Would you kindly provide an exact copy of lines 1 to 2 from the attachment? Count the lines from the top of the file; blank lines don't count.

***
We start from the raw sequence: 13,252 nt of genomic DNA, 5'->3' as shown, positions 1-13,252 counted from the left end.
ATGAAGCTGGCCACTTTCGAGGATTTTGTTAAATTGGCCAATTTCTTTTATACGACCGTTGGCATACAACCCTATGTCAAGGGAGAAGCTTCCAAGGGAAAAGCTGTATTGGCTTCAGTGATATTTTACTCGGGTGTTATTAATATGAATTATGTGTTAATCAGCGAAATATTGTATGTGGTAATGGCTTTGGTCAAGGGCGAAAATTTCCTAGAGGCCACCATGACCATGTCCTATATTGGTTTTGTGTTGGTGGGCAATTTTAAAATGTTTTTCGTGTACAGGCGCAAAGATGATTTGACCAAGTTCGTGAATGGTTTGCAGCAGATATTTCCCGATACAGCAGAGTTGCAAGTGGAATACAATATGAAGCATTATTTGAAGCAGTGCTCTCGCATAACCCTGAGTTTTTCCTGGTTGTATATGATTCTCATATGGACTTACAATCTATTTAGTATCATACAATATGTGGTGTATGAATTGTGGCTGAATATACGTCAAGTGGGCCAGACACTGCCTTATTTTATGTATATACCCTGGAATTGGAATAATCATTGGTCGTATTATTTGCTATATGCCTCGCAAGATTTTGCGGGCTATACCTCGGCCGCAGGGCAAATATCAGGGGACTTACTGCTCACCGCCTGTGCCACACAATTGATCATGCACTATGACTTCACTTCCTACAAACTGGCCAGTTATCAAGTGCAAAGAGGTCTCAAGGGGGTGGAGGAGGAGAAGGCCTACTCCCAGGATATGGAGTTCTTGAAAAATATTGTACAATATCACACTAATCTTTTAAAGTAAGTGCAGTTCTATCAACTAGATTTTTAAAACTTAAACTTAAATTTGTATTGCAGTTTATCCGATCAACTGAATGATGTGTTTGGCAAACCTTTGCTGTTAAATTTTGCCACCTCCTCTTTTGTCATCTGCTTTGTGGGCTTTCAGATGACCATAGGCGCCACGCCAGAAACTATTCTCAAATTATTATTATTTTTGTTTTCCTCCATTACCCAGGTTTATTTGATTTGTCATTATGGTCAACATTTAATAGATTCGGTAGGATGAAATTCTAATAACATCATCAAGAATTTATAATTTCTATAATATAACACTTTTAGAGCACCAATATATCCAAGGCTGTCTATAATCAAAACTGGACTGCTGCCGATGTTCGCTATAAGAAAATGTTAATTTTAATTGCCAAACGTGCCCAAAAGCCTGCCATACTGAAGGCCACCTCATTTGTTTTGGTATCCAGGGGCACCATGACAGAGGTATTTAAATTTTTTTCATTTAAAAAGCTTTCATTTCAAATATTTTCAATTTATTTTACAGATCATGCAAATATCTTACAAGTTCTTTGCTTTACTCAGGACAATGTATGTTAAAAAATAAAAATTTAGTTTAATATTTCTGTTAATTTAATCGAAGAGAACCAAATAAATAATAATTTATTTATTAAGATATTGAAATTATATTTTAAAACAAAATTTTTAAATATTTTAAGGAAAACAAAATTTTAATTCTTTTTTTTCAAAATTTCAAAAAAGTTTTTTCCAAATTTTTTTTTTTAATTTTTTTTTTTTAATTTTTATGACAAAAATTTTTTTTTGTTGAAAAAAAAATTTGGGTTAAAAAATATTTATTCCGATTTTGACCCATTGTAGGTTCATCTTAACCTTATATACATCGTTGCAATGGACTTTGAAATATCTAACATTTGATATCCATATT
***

We start from the raw sequence: 13,252 nt of genomic DNA, 5'->3' as shown, positions 1-13,252 counted from the left end.
ATGAAGCTGGCCACTTTCGAGGATTTTGTTAAATTGGCCAATTTCTTTTATACGACCGTTGGCATACAACCCTATGTCAAGGGAGAAGCTTCCAAGGGAAAAGCTGTATTGGCTTCAGTGATATTTTACTCGGGTGTTATTAATATGAATTATGTGTTAATCAGCGAAATATTGTATGTGGTAATGGCTTTGGTCAAGGGCGAAAATTTCCTAGAGGCCACCATGACCATGTCCTATATTGGTTTTGTGTTGGTGGGCAATTTTAAAATGTTTTTCGTGTACAGGCGCAAAGATGATTTGACCAAGTTCGTGAATGGTTTGCAGCAGATATTTCCCGATACAGCAGAGTTGCAAGTGGAATACAATATGAAGCATTATTTGAAGCAGTGCTCTCGCATAACCCTGAGTTTTTCCTGGTTGTATATGATTCTCATATGGACTTACAATCTATTTAGTATCATACAATATGTGGTGTATGAATTGTGGCTGAATATACGTCAAGTGGGCCAGACACTGCCTTATTTTATGTATATACCCTGGAATTGGAATAATCATTGGTCGTATTATTTGCTATATGCCTCGCAAGATTTTGCGGGCTATACCTCGGCCGCAGGGCAAATATCAGGGGACTTACTGCTCACCGCCTGTGCCACACAATTGATCATGCACTATGACTTCACTTCCTACAAACTGGCCAGTTATCAAGTGCAAAGAGGTCTCAAGGGGGTGGAGGAGGAGAAGGCCTACTCCCAGGATATGGAGTTCTTGAAAAATATTGTACAATATCACACTAATCTTTTAAAGTAAGTGCAGTTCTATCAACTAGATTTTTAAAACTTAAACTTAAATTTGTATTGCAGTTTATCCGATCAACTGAATGATGTGTTTGGCAAACCTTTGCTGTTAAATTTTGCCACCTCCTCTTTTGTCATCTGCTTTGTGGGCTTTCAGATGACCATAGGCGCCACGCCAGAAACTATTCTCAAATTATTATTATTTTTGTTTTCCTCCATTACCCAGGTTTATTTGATTTGTCATTATGGTCAACATTTAATAGATTCGGTAGGATGAAATTCTAATAACATCATCAAGAATTTATAATTTCTATAATATAACACTTTTAGAGCACCAATATATCCAAGGCTGTCTATAATCAAAACTGGACTGCTGCCGATGTTCGCTATAAGAAAATGTTAATTTTAATTGCCAAACGTGCCCAAAAGCCTGCCATACTGAAGGCCACCTCATTTGTTTTGGTATCCAGGGGCACCATGACAGAGGTATTTAAATTTTTTTCATTTAAAAAGCTTTCATTTCAAATATTTTCAATTTATTTTACAGATCATGCAAATATCTTACAAGTTCTTTGCTTTACTCAGGACAATGTATGTTAAAAAATAAAAATTTAGTTTAATATTTCTGTTAATTTAATCGAAGAGAACCAAATAAATAATAATTTATTTATTAAGATATTGAAATTATATTTTAAAACAAAATTTTTAAATATTTTAAGGAAAACAAAATTTTAATTCTTTTTTTTCAAAATTTCAAAAAAGTTTTTTCCAAATTTTTTTTTTTAATTTTTTTTTTTTAATTTTTATGACAAAAATTTTTTTTTGTTGAAAAAAAAATTTGGGTTAAAAAATATTTATTCCGATTTTGACCCATTGTAGGTTCATCTTAACCTTATATACATCGTTGCAATGGACTTTGAAATATCTAACATTTGATATCCATATT